John Webster (minister)

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John Webster (1610–1682), also known as Johannes Hyphastes, was an English cleric, physician and chemist with occult interests, a proponent of astrology and a sceptic about witchcraft. He is known for controversial works.


Webster was born at Thornton in Craven in Yorkshire. He claimed education at the University of Cambridge. Although there is no evidence for this, his writing displays a learned style.[1][2][3]

Webster studied under the Hungarian alchemist Johannes Huniades (János Bánfi-Hunyadi), who is known to have lectured at Gresham College.[3][4]

Webster became a curate in Kildwick in 1634. He has been linked to Roger Brearley, the Grindletonian leader active at this period in Kildwick (three years earlier);[5] and classified as an Antinomian. During the First English Civil War, Webster left his position as a teacher in Clitheroe and became a surgeon and army chaplain in the Parliamentarian forces. At a later point he was with the forces of Colonel Richard Shuttleworth.[3] In 1648 he became vicar at Mitton.[3][6][7] From a Grindeltonian convert, he moved closer to Quaker views.[8] He has been called a Seeker.[9]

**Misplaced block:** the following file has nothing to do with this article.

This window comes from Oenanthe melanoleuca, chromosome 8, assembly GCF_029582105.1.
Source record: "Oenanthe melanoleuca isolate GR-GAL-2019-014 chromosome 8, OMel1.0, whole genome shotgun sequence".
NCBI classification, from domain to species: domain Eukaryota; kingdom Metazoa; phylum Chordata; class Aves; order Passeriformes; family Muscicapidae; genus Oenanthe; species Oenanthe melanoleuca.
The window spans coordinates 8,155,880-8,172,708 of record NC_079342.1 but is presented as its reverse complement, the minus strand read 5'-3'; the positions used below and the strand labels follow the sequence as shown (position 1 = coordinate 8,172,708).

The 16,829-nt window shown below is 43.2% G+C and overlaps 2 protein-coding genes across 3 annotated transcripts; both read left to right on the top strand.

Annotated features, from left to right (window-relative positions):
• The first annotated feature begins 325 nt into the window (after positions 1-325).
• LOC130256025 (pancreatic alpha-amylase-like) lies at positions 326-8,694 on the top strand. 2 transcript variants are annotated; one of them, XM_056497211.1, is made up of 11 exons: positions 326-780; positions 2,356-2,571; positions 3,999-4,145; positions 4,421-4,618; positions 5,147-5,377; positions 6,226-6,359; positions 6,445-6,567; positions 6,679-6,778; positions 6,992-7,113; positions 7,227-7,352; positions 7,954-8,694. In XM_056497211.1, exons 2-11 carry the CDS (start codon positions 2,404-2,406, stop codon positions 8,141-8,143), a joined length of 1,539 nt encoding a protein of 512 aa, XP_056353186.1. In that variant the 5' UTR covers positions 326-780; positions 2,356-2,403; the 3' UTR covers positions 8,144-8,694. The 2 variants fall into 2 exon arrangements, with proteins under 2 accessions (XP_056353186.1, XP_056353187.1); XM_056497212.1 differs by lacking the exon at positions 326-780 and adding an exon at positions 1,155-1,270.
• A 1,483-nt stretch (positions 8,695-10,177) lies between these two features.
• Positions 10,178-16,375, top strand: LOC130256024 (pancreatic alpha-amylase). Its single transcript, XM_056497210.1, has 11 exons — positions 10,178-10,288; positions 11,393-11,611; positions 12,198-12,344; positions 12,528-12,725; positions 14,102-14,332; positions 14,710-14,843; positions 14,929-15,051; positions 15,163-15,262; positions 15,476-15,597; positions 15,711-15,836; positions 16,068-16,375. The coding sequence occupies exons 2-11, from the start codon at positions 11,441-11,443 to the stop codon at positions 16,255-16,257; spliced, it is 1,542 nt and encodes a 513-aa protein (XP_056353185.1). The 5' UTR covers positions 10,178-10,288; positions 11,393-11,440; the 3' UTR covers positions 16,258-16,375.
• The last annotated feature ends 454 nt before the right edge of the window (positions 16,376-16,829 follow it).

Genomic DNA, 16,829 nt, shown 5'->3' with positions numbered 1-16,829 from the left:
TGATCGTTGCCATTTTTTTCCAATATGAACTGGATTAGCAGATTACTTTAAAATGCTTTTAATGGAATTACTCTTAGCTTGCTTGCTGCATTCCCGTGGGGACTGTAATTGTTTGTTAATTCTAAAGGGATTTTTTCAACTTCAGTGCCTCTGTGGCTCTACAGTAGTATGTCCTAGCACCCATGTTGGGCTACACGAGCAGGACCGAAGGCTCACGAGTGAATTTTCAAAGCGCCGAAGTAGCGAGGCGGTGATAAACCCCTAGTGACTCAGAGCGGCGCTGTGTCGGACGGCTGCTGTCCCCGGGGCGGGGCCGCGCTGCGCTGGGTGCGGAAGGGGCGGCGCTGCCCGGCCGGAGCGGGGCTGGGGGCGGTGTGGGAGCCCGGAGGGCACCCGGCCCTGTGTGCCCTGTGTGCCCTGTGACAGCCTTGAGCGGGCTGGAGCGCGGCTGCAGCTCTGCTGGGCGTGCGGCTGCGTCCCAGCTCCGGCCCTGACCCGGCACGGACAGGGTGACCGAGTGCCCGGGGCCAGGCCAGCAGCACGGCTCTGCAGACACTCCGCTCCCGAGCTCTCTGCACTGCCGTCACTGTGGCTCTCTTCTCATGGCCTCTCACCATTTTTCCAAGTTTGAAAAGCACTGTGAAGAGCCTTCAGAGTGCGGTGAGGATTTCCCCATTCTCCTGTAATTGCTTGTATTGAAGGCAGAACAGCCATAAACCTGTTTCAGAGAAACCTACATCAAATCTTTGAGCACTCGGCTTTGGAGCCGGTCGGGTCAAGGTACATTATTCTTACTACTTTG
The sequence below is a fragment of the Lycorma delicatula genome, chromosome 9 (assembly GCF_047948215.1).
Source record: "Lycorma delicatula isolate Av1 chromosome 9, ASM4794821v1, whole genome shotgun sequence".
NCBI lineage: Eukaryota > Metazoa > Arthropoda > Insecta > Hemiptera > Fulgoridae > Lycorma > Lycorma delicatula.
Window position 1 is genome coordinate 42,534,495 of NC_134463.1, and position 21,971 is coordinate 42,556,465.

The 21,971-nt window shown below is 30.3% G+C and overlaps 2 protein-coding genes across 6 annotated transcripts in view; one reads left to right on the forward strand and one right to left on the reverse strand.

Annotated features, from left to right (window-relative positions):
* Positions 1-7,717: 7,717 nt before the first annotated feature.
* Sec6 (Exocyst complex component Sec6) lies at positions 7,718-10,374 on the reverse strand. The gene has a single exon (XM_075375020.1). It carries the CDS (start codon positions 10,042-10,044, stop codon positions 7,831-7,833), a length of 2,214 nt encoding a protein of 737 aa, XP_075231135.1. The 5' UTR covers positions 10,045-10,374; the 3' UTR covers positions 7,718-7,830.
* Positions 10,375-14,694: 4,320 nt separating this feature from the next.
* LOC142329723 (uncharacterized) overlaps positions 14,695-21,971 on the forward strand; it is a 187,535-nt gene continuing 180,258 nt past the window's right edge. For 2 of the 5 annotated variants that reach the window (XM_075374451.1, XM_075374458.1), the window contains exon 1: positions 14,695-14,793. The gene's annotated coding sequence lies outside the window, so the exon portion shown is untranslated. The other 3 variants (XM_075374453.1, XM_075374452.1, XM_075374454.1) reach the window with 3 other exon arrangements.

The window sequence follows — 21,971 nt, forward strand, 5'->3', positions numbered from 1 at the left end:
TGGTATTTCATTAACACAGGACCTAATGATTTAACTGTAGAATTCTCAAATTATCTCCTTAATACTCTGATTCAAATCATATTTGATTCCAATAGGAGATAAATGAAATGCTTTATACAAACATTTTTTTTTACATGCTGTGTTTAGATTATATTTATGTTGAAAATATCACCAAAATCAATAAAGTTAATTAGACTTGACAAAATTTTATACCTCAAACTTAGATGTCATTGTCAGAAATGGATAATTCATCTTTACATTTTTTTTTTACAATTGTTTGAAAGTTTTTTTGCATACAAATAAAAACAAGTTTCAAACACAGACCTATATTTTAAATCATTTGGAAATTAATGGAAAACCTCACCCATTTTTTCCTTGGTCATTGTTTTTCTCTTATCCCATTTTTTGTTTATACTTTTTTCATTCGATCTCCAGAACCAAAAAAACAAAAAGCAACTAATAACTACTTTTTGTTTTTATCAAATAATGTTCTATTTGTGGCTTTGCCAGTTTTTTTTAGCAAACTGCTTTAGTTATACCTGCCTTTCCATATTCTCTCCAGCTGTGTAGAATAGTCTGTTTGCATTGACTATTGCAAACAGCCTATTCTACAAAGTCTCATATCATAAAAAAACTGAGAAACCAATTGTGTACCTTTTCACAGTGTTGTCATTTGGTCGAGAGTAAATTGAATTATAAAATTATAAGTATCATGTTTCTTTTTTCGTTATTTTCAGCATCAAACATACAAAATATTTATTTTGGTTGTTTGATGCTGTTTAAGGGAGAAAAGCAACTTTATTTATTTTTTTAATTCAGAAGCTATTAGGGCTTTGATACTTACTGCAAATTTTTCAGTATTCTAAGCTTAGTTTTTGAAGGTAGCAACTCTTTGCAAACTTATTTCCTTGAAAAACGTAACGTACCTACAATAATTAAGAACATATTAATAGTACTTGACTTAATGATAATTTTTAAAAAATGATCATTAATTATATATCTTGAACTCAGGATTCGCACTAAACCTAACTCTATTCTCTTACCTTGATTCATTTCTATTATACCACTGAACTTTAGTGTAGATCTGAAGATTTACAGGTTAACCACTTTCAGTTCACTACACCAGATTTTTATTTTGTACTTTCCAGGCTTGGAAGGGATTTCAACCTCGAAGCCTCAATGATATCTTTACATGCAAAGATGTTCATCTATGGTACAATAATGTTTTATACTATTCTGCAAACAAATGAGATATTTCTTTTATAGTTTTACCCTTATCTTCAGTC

Webster preached with William Erbery on 12 October 1653 in a dispute with two London ministers at All Hallows, Lombard Street. Disorder resulted after Erbery took a particularly aggressive line against the established clergy.[3][10][11] Webster had preached at All Hallows in 1652.[12]

In the late 1650s Webster was again in Clitheroe. In 1658 he was arrested and had papers seized.[13] He gave up the ministry, and practiced as a physician.[3] He died at Clitheroe[14]

Works on education[edit]

In The Saints Guide (1653) he rejected the worldly wisdom taught in schools as of no spiritual value. He made the case against any kind of university-educated clergy. Austin Woolrych considers this pamphlet, dated April 1653, was probably a response to the dissolution of the Rump Parliament.[15][16]

The Academiarum Examen of 1654 made detailed proposals for the reform of the university curriculum; it was dedicated to General John Lambert, a highly placed officer of the New Model Army. While arguing as a Baconian, Webster wanted to combine ideas from the experimental philosophy of the time with those of astrology and alchemy.

Webster was interested in some of the ideas of Comenius, for example the idea of a "real character"; he connected this with Egyptian hieroglyphs.[17] Behind this is the conception of an Adamic language, and the recovery of Adam's knowledge from before the fall.[18] He also advocated for the teaching of the works of Robert Fludd, and others such as Paracelsus. He was satisfied with neither the theological nor the medical training on offer.[19]

When the Royal Society was set up, after the Restoration, Webster welcomed it.[20]

Authors mentioned in the Academiarum Examen[edit]

The Examen has 11 chapters, and builds up to the discussion in Chapter X of what in Aristotle’s teaching should be retained, and how amended. On the way, Webster introduces and marshals many modern authors, and a few scholastic and other medieval names, to illustrate his version of a new curriculum. Excluding classical authors and Church Fathers, at first appearance they comprise the following: